On our second day in Vienna, we dedicated ourselves to being true tourists and went to see all of the must-see historical sights. We started our morning with the Habsburgs at their summer palace, Schonbrunn. Walking through the gates, I was ovewhelmed by not only the beauty and elegance of the outside of the building but also the large looming size of it. Kalina and I decided to do an audio tour of the first 22 floors (and 22 is only half of the rooms… that is how big the place is). The tour was really helpful because I didn’t have much background on the Habsburg family to begin with, but also because it explained the use of each room. For example, we learned that the furnaces in each room had little passages behind them to be stoked by servants because the imperial family didn’t want to see the fire being taken care of. Or that the Empress Elisabeth, known as Sisi, was considered the most beautiful woman in Austria and she had hair down to her ankles that she spent two or three hours taking care of each day. My favorite room that we saw was the Mirror Ball Room. When we first walked around the corner and entered, my mouth literally fell open. It had gigantic chandeliers hanging from the ceiling that used to have more than a hundred candles before electricity. There were crystal mirrors hanging on the walls giving it the name Mirror Ball Room. And then there were three beautifully painted frescoes that hurt my neck because I wanted to stare up at them for so long. Being in the room made me want to attend a magnificent ball like they must have held here hundreds of years ago. I might actually research to see if they hold one like it in New York when I get home.

After Schonbrunn, we walked to Naschmrkt to meet our friend Caro for lunch. The market had everything from cute little containers of spices from all around the world to chocolate croissants to piles and piles of cheese. Kalina and I were drawn in by the dried fruit stands and out mouths watered as a lady gave us sample after sample. My favorite was dried watermelon because we had never seen that before. We bought a small bag of it, even though the lady tried to keep putting more in so that it would weigh more and be more expensive. It may have been one of the best investments of the trip, besides the chocolate I’ve tried of course.


Next we walked to Belvedere which was another estate of the Habsburgs during the Imperial rule. It was built in the 18th century as the summer residence for the general Prince Eugene of Savoy. We wandered around lower Belvedere and then to upper Belvedere for the spectacular view.

After Belvedere, Kalina and I walked to the area where it seems politics and musems combine. We saw Hofsburg which was the center of the Habsburg empire and the Winter palace for the imperial family, we saw parliament, two identical musuems: the Kunsthistorisches and the Natural history musuem, the Albertina and Rathouse. The Kunsthistoriches musuem had a ton of paintings that I studied last year for my Art History course and it was amazing to see them in real true form. I loved seeing Bruegel’s work, especially his Tower of Babel.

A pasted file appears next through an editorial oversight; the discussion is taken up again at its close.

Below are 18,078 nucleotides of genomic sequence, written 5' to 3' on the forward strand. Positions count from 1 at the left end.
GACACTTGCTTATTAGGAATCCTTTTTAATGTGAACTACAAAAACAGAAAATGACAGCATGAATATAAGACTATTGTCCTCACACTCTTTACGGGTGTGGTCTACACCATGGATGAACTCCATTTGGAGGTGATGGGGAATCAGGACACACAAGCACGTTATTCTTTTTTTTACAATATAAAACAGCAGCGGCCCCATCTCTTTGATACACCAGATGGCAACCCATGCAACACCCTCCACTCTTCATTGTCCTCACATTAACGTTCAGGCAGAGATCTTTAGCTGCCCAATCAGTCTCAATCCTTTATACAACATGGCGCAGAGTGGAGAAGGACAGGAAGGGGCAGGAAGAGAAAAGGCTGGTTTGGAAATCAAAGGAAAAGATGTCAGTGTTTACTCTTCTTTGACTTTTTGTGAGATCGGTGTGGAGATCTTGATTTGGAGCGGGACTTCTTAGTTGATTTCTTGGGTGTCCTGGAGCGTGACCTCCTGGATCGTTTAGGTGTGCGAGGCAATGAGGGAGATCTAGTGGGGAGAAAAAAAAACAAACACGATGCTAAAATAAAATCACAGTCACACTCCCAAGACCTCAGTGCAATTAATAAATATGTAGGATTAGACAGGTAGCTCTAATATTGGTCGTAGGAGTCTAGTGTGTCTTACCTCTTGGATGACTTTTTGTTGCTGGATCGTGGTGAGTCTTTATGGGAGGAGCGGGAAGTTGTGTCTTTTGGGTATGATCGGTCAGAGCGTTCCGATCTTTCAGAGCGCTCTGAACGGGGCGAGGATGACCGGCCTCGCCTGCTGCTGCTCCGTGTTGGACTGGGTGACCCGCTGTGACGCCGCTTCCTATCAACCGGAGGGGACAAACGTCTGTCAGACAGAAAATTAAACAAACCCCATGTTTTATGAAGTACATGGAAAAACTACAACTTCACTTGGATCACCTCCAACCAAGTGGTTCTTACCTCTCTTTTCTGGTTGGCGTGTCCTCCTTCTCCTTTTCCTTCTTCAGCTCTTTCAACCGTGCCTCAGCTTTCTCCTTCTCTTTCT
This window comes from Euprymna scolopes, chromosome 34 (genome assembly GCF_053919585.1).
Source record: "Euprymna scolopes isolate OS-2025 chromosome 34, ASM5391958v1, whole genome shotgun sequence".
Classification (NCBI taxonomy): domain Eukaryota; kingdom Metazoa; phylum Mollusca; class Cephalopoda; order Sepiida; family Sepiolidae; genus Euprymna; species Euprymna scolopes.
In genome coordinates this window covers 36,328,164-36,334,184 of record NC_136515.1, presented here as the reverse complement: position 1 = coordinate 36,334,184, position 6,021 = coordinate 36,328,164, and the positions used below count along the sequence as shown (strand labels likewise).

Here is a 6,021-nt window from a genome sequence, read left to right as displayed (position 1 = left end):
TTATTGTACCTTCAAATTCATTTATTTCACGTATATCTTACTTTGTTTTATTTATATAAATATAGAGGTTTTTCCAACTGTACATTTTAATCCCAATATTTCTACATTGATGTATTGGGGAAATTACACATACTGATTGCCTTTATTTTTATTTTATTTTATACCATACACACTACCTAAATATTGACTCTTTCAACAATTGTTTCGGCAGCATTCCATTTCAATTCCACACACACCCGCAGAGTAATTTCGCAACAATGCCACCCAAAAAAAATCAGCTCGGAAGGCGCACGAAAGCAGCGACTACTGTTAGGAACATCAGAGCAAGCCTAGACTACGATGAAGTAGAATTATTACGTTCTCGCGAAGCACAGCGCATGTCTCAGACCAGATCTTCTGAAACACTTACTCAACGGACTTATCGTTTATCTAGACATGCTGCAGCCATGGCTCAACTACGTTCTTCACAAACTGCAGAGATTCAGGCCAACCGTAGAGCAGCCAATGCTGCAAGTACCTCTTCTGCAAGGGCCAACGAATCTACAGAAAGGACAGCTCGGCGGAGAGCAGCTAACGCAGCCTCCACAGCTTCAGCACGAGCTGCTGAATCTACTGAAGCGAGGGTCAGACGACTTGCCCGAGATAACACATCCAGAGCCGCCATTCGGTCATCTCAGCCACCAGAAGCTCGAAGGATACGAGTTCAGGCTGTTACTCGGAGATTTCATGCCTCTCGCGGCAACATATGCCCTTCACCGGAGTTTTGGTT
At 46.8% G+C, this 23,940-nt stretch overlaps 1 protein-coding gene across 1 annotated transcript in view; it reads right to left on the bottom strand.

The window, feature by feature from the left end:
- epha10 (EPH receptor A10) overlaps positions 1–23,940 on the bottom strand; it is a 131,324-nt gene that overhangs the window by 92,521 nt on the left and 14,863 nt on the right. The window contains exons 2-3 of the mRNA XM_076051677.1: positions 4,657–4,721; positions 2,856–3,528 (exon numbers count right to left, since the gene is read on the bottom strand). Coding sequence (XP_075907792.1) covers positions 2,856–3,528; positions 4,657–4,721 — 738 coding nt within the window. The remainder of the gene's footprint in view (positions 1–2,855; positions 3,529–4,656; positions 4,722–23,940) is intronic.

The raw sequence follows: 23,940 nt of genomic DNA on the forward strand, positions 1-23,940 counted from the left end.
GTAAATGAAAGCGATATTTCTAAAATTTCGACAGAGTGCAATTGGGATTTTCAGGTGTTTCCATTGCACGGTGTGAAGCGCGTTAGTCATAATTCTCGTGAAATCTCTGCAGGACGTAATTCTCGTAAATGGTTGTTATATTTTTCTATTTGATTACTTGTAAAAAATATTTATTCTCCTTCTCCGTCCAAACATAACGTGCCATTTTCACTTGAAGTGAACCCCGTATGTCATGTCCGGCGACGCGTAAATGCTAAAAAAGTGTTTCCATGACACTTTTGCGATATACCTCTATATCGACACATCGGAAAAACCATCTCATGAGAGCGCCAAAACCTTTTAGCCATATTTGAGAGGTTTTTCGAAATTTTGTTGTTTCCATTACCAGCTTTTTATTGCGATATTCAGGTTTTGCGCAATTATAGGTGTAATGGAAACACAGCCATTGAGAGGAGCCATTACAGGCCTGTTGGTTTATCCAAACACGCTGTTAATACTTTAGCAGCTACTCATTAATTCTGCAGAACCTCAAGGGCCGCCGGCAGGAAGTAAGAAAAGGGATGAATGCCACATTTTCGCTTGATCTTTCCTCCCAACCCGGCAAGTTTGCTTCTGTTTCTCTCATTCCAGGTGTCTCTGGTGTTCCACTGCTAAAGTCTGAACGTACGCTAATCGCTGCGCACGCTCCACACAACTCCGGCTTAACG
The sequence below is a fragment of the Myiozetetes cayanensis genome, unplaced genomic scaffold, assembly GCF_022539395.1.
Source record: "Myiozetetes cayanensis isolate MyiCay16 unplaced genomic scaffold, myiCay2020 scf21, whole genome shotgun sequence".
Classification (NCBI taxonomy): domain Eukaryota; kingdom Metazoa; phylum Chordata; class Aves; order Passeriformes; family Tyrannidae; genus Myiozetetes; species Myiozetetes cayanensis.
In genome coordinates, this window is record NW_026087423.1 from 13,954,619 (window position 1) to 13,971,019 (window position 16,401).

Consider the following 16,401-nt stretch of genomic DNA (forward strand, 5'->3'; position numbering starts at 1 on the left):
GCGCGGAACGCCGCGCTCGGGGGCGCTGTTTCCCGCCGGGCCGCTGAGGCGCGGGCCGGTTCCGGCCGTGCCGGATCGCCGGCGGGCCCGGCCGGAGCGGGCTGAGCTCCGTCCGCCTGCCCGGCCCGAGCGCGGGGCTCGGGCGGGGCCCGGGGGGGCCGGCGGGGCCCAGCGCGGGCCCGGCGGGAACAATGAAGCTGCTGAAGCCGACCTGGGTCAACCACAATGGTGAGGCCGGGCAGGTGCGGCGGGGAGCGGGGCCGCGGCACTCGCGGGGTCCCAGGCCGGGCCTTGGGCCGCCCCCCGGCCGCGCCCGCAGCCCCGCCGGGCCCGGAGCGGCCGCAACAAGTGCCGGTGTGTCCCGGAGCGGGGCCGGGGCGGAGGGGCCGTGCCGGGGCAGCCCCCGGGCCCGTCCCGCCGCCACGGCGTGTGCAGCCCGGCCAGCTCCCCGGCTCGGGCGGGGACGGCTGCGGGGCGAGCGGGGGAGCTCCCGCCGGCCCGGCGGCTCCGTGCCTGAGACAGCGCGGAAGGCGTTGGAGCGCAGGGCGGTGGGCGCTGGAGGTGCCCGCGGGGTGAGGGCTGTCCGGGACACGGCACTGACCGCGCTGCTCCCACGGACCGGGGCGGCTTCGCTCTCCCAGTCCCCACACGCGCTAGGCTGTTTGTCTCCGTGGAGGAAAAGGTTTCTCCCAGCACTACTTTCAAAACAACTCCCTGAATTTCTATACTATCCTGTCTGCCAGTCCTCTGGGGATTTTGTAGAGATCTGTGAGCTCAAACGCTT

It seemed like the city was soaked through with history. After seeing all of these amazing places, I felt like everywhere I looked there were remnants of the past. Even the chocolate had traces of a life before now. For example, we tried the famous chocolate that was in every gift shop and supermarket you walked into. It is called Mozartkugel and has a small picture of Mozart on each foil wrapper because he was born in Austria. Even though I am more of a dark chocolate fan, these little pieces were delicious with a small circle of marzipan in the center, a layer of light nougat, a layer of dark nougat, and then a coding of milk chocolate on the outside.


The other chocolate adventure we had was at a place called Demel. We walked in and were immediately surrounded by the smell of warm sugar. The place has been around since the 1700’s and was where the Imperial family got their chocolate. The places was three levels with a café and chocolate shop and area where you could watch them bake and decoarte treats. Caro treated us to some mint chocolate slices that were boxed in a small little container decorated as elegantly as the old paintings on the walls.

I guess my brain was already spinning from all the information we had taken in during the day, but with each bite of chocolate, it continued to spin. I thought about the women during the imperial rule and the way they dressed and what they thought about when they ate the same chocolate that I was eating. Did we think the same thoughts? Even though we are generations apart and worlds apart, did we wonder and worry about the same things?

Vienna Austria: The Best Chocolate Cake in the World

Austria… a place known for its incredible opera, for its rich history and most importantly, for its incredibly rich chocolate cake: the Sacher Torte.

Kalina and I took the train from Prague to Vienna and arrived in the afternoon. After meeting our friend Caro who was kind enough to let us stay with her and dropping our bags at her place, we rushed off to see if we could get tickets to the opera that night. The Vienna Opera house, Wiener Staatsoper, is only a five minutes walk from Caro’s place. The streets were strung with lights for the holidays, with each main street leading away from the main circle having its own set of lights. My favorite were the huge chandeliers that hung every block illuminating the cold stone and cozy shops.